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Commercials, Delay, Portuguese Alphabet Blamed For Big Drop In Viewers For Rio Opening Ceremony

NEW YORK (CBS/AP) -- An estimated 26.5 million people watched NBC's coverage of the Olympic opening ceremony, a sharp 35 percent drop from the record-setting viewership of the curtain-lifter in London four years ago.

The opening ceremony of the London Games was seen by 40.7 million people in the U.S. NBC suggested Saturday that the gap will be narrowed when details about time-shifted viewing and people who streamed Friday night's telecast on mobile devices become available in coming days.

"To compare linear TV viewership today versus four years ago isn't logical," NBC Sports spokesman Greg Hughes said.

The four-year difference was much kinder to NBC the last time around; the Beijing opening in 2008 reached 34.9 million people, according to the Nielsen company.

USA's Michael Phelps (C) leads the USA delegation during the opening ceremony of the Rio 2016 Olympic Games at the Maracana stadium in Rio de Janeiro. (JUAN MABROMATA/AFP/Getty Images)

One of NBC's pre-games fears came true: viewership dropped off after the entrance of the United States team in the Parade of Nations. But because the Portuguese alphabet was used, the U.S. team (Estados Unidos) appeared much earlier in the broadcast than is typical.

NBC also front-loaded many of its commercial breaks early in the broadcast so there were fewer during the Parade of Nations. Judging by the harsh social media reaction, that may have backfired. It was a culture shock to binge-watchers and time-shifters who have become accustomed to television without commercials.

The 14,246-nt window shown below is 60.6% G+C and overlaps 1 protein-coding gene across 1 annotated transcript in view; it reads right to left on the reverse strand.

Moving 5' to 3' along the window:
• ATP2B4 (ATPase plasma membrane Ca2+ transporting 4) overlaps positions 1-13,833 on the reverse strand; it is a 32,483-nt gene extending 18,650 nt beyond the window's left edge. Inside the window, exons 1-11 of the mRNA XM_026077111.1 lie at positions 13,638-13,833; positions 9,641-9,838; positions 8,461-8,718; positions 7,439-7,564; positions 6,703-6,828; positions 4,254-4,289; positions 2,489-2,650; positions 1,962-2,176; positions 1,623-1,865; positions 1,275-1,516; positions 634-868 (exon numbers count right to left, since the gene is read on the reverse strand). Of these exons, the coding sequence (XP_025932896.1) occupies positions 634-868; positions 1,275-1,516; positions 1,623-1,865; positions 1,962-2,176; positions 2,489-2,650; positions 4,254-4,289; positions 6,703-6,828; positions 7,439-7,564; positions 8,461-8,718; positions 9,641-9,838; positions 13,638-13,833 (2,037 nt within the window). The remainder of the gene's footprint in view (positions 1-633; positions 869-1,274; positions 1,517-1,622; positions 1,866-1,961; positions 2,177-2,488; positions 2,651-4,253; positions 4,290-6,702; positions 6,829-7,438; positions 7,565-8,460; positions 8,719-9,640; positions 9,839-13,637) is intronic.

The ceremony also ran long, and wasn't helped by NBC's decision to air it on tape-delay so it started in prime time. The lighting of the Olympic cauldron wasn't shown until after midnight. A joke by Matt Lauer during the teams' entrance had a ring of truth: "Are we at Timor-Leste (East Timor) already?" he said. "Time is flying by."

The London Games proved a smash success for NBC. Viewers may simply be less interested in the Olympics from Rio -- and that won't become clear for a few more days.

© Copyright 2016 The Associated Press. All Rights Reserved. This material may not be published, broadcast, rewritten or redistributed.

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